There is quite a cockroach infestation in our chemistry building here (although come to think of it, I haven't seen any bugs in at least 6 months, hmmm...), so I was naturally curious when I came across this paper in Science. For a second think back to all of those science fiction movies you watched as a kid (and you probably have seen at least a few if you are a scientist), especially the movies involving robots--in particular robots that were integrated into human society and took on some seemingly human emotions (R2D2 and 3CPO from Star Wars are my all time favorite robots)...Now think about the social integration of robots on a slightly smaller scale (with insects), and that is exactly what José Halloy and coworkers have accomplished.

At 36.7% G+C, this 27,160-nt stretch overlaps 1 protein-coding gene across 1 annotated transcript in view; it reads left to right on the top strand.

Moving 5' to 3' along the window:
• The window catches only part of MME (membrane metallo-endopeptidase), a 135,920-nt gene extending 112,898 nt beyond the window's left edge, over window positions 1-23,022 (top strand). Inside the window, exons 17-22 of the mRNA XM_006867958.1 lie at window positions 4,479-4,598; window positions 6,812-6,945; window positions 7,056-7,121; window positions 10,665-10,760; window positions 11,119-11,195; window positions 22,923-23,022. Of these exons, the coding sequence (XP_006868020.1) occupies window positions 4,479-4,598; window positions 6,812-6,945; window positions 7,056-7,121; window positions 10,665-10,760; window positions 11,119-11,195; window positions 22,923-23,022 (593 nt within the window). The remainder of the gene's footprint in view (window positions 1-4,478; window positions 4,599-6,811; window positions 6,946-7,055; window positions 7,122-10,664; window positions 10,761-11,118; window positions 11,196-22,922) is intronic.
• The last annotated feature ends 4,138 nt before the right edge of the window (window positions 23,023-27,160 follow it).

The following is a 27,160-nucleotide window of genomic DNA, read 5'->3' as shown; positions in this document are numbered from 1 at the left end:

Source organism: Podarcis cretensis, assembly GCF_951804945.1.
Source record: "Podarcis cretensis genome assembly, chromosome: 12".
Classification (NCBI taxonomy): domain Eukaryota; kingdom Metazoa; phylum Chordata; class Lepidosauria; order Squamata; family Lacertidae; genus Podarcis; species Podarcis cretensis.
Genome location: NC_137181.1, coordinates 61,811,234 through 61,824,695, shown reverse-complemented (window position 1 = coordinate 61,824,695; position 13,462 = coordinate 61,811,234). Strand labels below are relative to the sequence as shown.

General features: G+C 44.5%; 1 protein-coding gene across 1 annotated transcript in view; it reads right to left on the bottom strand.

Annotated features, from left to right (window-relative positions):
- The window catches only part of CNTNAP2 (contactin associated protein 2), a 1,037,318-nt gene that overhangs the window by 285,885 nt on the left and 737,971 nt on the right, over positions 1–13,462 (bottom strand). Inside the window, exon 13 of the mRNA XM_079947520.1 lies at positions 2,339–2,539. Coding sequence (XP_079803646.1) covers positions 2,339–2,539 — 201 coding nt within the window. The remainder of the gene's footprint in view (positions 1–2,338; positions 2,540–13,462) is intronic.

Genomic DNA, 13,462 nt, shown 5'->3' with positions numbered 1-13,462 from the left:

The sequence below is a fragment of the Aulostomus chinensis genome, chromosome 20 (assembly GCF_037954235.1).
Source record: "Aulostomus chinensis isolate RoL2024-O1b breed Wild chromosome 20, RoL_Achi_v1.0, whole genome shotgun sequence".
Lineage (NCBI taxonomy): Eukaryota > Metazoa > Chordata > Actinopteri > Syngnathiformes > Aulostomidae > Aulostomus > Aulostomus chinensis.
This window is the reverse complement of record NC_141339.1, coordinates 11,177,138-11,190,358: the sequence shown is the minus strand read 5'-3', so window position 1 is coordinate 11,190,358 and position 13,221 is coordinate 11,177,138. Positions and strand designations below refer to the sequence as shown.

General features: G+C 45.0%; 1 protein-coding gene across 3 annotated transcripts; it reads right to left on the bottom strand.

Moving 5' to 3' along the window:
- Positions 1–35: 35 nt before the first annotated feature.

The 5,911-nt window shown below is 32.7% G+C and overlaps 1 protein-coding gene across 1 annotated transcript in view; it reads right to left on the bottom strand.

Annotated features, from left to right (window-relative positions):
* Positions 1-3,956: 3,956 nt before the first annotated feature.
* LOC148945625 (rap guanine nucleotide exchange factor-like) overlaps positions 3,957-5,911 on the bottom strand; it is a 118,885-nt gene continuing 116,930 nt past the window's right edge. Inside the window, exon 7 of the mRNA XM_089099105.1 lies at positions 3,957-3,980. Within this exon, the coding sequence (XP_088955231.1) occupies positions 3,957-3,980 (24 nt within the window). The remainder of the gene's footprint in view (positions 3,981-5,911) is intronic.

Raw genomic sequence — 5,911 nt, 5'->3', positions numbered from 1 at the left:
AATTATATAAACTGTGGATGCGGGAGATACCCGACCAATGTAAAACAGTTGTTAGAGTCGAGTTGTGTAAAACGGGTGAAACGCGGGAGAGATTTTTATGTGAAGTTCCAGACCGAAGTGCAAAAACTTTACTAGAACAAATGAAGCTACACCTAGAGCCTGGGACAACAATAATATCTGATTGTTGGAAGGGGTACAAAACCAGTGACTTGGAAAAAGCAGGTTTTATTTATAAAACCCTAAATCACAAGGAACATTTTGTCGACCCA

American cockroaches typically recognize chemical cues from their neighboring cockroach friends, and utilize these signals to act as a group and make self-organized choices. Self organization complements the preexisting environmental signals and coexists with status levels between the insects such as leader/worker relationships. Halloy and coworkers claim to have socially integrated cockroach-sized robots into a cockroach collective. How was this achieved? You guessed correctly--through chemistry! Basically by extracting and characterizing the hydrocarbons found in the cockroaches' exoskeleton, researchers identified compounds that were key in inter-cockroach recognition. By coating the robots in these extracts (which included compounds such as 6,9-heptacosadiene and 3-methylpentacosane), cockroaches accepted these robots and, even more amazingly, allowed the robots to influence decisions made by the cockroach community.
My only question is who got to perform the extraction of the cockroach exoskeleton into dichloromethane? That just sounds pretty icky to me.